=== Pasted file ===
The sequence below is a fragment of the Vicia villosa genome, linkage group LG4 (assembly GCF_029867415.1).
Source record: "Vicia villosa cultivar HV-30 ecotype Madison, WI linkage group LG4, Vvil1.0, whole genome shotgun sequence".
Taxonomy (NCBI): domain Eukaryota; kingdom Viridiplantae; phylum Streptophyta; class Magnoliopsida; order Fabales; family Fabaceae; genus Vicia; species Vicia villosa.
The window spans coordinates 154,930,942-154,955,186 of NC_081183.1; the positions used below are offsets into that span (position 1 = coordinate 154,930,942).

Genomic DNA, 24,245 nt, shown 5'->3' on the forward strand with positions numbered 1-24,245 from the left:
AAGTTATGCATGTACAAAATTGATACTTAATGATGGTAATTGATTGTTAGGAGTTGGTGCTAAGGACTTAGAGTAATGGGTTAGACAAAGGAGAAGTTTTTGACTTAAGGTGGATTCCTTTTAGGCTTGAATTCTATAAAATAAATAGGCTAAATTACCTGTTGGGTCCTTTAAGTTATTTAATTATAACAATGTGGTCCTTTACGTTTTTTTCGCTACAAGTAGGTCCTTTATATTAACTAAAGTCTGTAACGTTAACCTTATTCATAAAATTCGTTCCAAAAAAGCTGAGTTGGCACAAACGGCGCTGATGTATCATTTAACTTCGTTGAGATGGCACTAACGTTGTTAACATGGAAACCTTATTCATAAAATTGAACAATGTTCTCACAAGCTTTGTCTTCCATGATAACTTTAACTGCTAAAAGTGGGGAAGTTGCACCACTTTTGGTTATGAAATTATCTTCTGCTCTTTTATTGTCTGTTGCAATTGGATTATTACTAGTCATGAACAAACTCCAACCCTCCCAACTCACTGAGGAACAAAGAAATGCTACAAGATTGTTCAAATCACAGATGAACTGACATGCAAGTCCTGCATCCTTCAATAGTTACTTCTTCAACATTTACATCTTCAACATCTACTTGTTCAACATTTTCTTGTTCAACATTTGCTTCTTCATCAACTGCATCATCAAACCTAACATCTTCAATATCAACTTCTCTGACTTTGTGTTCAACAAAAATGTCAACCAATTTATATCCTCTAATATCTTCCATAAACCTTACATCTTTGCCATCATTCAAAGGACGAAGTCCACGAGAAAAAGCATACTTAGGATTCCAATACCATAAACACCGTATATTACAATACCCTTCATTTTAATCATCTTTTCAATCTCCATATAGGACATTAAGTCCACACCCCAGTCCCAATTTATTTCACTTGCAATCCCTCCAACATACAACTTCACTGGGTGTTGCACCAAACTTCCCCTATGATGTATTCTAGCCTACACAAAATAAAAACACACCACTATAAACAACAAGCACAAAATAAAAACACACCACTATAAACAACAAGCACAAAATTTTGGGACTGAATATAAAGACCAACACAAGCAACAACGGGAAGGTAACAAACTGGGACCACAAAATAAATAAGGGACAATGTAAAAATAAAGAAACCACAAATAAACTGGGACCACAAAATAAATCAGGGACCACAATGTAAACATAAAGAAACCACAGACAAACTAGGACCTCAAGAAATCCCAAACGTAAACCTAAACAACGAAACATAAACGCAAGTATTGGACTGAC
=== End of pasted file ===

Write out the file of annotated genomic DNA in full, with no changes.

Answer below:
The sequence below is a fragment of the Vicia villosa genome, linkage group LG4 (assembly GCF_029867415.1).
Source record: "Vicia villosa cultivar HV-30 ecotype Madison, WI linkage group LG4, Vvil1.0, whole genome shotgun sequence".
Taxonomy (NCBI): domain Eukaryota; kingdom Viridiplantae; phylum Streptophyta; class Magnoliopsida; order Fabales; family Fabaceae; genus Vicia; species Vicia villosa.
The window spans coordinates 154,930,942-154,955,186 of NC_081183.1; the positions used below are offsets into that span (position 1 = coordinate 154,930,942).

Genomic DNA, 24,245 nt, shown 5'->3' on the forward strand with positions numbered 1-24,245 from the left:
AAGTTATGCATGTACAAAATTGATACTTAATGATGGTAATTGATTGTTAGGAGTTGGTGCTAAGGACTTAGAGTAATGGGTTAGACAAAGGAGAAGTTTTTGACTTAAGGTGGATTCCTTTTAGGCTTGAATTCTATAAAATAAATAGGCTAAATTACCTGTTGGGTCCTTTAAGTTATTTAATTATAACAATGTGGTCCTTTACGTTTTTTTCGCTACAAGTAGGTCCTTTATATTAACTAAAGTCTGTAACGTTAACCTTATTCATAAAATTCGTTCCAAAAAAGCTGAGTTGGCACAAACGGCGCTGATGTATCATTTAACTTCGTTGAGATGGCACTAACGTTGTTAACATGGAAACCTTATTCATAAAATTGAACAATGTTCTCACAAGCTTTGTCTTCCATGATAACTTTAACTGCTAAAAGTGGGGAAGTTGCACCACTTTTGGTTATGAAATTATCTTCTGCTCTTTTATTGTCTGTTGCAATTGGATTATTACTAGTCATGAACAAACTCCAACCCTCCCAACTCACTGAGGAACAAAGAAATGCTACAAGATTGTTCAAATCACAGATGAACTGACATGCAAGTCCTGCATCCTTCAATAGTTACTTCTTCAACATTTACATCTTCAACATCTACTTGTTCAACATTTTCTTGTTCAACATTTGCTTCTTCATCAACTGCATCATCAAACCTAACATCTTCAATATCAACTTCTCTGACTTTGTGTTCAACAAAAATGTCAACCAATTTATATCCTCTAATATCTTCCATAAACCTTACATCTTTGCCATCATTCAAAGGACGAAGTCCACGAGAAAAAGCATACTTAGGATTCCAATACCATAAACACCGTATATTACAATACCCTTCATTTTAATCATCTTTTCAATCTCCATATAGGACATTAAGTCCACACCCCAGTCCCAATTTATTTCACTTGCAATCCCTCCAACATACAACTTCACTGGGTGTTGCACCAAACTTCCCCTATGATGTATTCTAGCCTACACAAAATAAAAACACACCACTATAAACAACAAGCACAAAATAAAAACACACCACTATAAACAACAAGCACAAAATTTTGGGACTGAATATAAAGACCAACACAAGCAACAACGGGAAGGTAACAAACTGGGACCACAAAATAAATAAGGGACAATGTAAAAATAAAGAAACCACAAATAAACTGGGACCACAAAATAAATCAGGGACCACAATGTAAACATAAAGAAACCACAGACAAACTAGGACCTCAAGAAATCCCAAACGTAAACCTAAACAACGAAACATAAACGCAAGTATTGGACTGAC